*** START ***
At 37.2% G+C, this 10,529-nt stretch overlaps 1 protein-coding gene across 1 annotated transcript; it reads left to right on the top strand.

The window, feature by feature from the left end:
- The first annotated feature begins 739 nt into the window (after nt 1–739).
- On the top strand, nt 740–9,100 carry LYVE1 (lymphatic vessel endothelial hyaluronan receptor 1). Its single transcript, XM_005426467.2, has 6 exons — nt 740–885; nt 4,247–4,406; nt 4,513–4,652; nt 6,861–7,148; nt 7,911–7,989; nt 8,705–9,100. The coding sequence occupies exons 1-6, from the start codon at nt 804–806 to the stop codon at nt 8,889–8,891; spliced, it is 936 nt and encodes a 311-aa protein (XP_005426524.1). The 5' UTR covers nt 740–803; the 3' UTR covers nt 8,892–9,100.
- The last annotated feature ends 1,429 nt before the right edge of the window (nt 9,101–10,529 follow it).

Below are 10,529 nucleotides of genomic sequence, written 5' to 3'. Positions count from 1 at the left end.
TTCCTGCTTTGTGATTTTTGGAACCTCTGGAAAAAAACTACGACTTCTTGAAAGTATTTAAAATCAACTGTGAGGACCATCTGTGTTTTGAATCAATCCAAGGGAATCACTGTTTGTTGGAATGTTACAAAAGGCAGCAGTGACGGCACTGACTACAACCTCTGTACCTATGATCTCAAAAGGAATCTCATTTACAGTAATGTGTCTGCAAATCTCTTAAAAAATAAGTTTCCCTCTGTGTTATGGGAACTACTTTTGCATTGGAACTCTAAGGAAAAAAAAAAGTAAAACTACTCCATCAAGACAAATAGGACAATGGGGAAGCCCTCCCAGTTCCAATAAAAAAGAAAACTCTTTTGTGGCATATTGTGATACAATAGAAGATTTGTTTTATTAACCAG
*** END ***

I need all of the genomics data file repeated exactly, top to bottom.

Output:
At 37.2% G+C, this 10,529-nt stretch overlaps 1 protein-coding gene across 1 annotated transcript; it reads left to right on the top strand.

The window, feature by feature from the left end:
- The first annotated feature begins 739 nt into the window (after nt 1–739).
- On the top strand, nt 740–9,100 carry LYVE1 (lymphatic vessel endothelial hyaluronan receptor 1). Its single transcript, XM_005426467.2, has 6 exons — nt 740–885; nt 4,247–4,406; nt 4,513–4,652; nt 6,861–7,148; nt 7,911–7,989; nt 8,705–9,100. The coding sequence occupies exons 1-6, from the start codon at nt 804–806 to the stop codon at nt 8,889–8,891; spliced, it is 936 nt and encodes a 311-aa protein (XP_005426524.1). The 5' UTR covers nt 740–803; the 3' UTR covers nt 8,892–9,100.
- The last annotated feature ends 1,429 nt before the right edge of the window (nt 9,101–10,529 follow it).

Below are 10,529 nucleotides of genomic sequence, written 5' to 3'. Positions count from 1 at the left end.
TTCCTGCTTTGTGATTTTTGGAACCTCTGGAAAAAAACTACGACTTCTTGAAAGTATTTAAAATCAACTGTGAGGACCATCTGTGTTTTGAATCAATCCAAGGGAATCACTGTTTGTTGGAATGTTACAAAAGGCAGCAGTGACGGCACTGACTACAACCTCTGTACCTATGATCTCAAAAGGAATCTCATTTACAGTAATGTGTCTGCAAATCTCTTAAAAAATAAGTTTCCCTCTGTGTTATGGGAACTACTTTTGCATTGGAACTCTAAGGAAAAAAAAAAGTAAAACTACTCCATCAAGACAAATAGGACAATGGGGAAGCCCTCCCAGTTCCAATAAAAAAGAAAACTCTTTTGTGGCATATTGTGATACAATAGAAGATTTGTTTTATTAACCAG